The ONS claim that government interest costs were £8.1 billion in December looks to be seriously overstated

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According to the Office for National Statistics release on the December 2021 government finances, published yesterday, this happened:

That's an extraordinary increase in interest payments for a month. It makes it worth looking at.

This is the composition of UK national debt at present according to the Debt Management Office:

Market prices were above issue price:

The premium is 15.3% on conventional gilts in September 2021 and 18.4% in March 2021.

To summarise the split was as follows:

And the rates of return were as follows:

And just for the record, the gilt holdings were as follows:

33% of all gilts are owned by the Bank of England. None of these are index-linked.

To understand index-linked bonds we need to know changes in the retail price index to which they still appear to be linked according to top the data I can find. Over the last thirty years or so RPI moved like this, based on ONS data up to the end of 2021:

To be precise, this index was measuring 1.25% annual change in December 2020 and 7.16% in December 2021, an increase of 5.91%.

So, let's summarise this data. Using net debt in issue (i.e. allowing for bonds owned by the Debt Management Office itself:

  • There was technically £2,023bn of debt in issue
  • Of this £480bn was index-linked
  • At issue price £668 billion of government debt was owned by the Bank of England - a figure that seems very low given that £875 billion has been spent on this debt but which roughly accords with other data from the ONS, so I will accept it
  • This leaves £885 billion of conventional debt actually in issue.

Now let's estimate interest owing.

  • Most index-linked debt carries little or almost no notional interest - anything between 0.125% and 0.5%. I will use 0.3%.
  • The average noted yield on conventional bonds across the portfolio was 0.94% according to the Debt Management Office, which was up by about 0.2% on a year ago. However, this is calculated on market value. That means on nominal value rates need to be inflated to allow for this.

So, using a simple calculation and assuming little real debt issue in the year - which is true because of quantitative easing, then:

  • In December 2020 conventional gilt interest cost was based on net debt of around £900 billion at about 0.75%, divided by 12, of course, or less than £0.56 billion. If the Bank of England owned debt was included it would be around £0.9 billion. Allowing for rates on nominal rather market value this can be rounded up toward £1.1 billion in cash cost.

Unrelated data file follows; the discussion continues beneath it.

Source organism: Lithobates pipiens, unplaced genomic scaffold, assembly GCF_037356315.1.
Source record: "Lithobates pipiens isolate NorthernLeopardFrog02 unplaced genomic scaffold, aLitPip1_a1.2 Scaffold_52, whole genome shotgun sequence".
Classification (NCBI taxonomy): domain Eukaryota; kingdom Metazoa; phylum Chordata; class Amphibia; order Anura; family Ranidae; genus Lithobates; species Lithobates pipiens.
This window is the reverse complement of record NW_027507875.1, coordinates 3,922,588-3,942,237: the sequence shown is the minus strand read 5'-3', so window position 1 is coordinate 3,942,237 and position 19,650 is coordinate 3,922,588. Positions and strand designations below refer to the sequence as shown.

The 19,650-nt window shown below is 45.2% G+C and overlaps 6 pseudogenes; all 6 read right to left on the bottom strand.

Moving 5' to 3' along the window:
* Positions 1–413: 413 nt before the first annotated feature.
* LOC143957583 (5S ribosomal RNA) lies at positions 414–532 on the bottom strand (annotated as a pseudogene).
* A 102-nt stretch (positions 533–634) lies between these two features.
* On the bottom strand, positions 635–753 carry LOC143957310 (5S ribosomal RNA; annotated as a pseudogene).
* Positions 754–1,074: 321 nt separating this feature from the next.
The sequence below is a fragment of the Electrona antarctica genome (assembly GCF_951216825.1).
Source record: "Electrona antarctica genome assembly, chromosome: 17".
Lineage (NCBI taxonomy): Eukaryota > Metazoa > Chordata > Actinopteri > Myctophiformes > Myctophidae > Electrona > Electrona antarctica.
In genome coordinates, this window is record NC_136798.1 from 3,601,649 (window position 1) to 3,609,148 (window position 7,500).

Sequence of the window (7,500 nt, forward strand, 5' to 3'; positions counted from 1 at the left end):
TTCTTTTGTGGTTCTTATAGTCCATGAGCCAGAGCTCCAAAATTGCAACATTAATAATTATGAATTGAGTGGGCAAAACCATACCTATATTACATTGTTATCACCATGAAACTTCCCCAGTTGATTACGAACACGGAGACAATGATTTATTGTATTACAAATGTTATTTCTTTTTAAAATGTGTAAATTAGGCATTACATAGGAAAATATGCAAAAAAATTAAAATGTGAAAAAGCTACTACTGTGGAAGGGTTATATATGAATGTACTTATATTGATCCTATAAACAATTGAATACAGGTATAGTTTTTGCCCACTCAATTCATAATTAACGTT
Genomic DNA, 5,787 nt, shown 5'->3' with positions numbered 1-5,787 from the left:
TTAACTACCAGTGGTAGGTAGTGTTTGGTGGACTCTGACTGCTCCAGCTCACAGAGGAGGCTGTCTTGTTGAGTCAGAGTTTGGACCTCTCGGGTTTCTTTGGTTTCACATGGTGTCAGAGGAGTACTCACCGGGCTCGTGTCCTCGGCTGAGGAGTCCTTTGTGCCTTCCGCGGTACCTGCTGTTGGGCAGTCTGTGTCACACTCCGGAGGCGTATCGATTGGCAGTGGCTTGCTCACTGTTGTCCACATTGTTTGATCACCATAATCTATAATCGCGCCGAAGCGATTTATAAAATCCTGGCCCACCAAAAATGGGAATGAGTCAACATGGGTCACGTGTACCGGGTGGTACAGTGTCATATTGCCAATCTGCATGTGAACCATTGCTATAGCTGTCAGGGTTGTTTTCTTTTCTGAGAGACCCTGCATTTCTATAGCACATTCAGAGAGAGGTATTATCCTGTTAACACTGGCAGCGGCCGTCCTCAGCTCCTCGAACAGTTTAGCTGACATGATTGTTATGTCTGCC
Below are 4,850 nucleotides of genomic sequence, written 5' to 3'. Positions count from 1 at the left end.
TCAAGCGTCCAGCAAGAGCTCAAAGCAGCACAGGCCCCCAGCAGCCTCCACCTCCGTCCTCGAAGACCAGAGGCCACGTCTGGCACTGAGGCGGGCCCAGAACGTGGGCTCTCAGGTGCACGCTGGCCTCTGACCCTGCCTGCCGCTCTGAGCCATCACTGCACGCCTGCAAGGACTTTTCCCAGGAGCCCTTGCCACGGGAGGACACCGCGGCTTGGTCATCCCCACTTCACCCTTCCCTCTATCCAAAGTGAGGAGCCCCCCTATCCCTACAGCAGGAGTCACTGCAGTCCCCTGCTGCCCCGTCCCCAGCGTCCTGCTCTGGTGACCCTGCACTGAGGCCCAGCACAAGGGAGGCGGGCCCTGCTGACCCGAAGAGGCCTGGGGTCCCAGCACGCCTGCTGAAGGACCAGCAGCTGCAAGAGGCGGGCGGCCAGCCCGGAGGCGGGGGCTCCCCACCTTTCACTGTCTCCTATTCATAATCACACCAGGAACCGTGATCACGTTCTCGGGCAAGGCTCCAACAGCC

• Index-linked bonds in December 2020 would have yielded maybe 0.3% plus RPI or about 1.55%, meaning the costs was maybe £0.6 billion

It's hard to see where the figure of £2.7 billion comes from on this basis.

In December 2021 the same figures would be:

  • Conventional gilts, £885 billion at 0.95%, or £0.84 billion. Grossing this up to allow for rates being quoted on market values      this rounds towards £1 billion.  Grossed up for total debt the notional (not actual) cost might be £1.5 billion
  • On index linked stock the rate my be 7.5%. That implies a cost for the month of around £3 billion.
  • The combined real cost is unlikely to exceed £4 billion, and maybe £4.5 billion including on government owned debt.

The claim is, however, that the debt cost in the month was £8.1 billion.

I accept that my calculations are assumption laden. I have also erred on the side of caution. should add that this  is completely normal in any form of accounting review of this sort where plausibility of a reported figure is being considered. Given that caveat, I still find the reported figure for interest incomprehensible.

The figure would imply an annual cost of nearly £100 billion. On market prices of gilts, gross (i.e. including government owned debt) that would imply a rate of return of 3.8% overall, and that is not happening, I suggest.

I have read, carefully, what the ONS has had to say on this issue. What seems most likely is that the figure reported is not a charge for December alone, but a sudden recognition that they had not included an appropriate sum to allow for the impact of increasing inflation on interest costs in earlier months. In effect, they were playing catch up, but not disclosing the fact. If so, the cost is much lower than implied during the month, and ONS accounting needs to be improved and greater candour in disclosure is required. As it is, the accounting is not good enough.

I will be asking the ONS to justify this claim, because I cannot.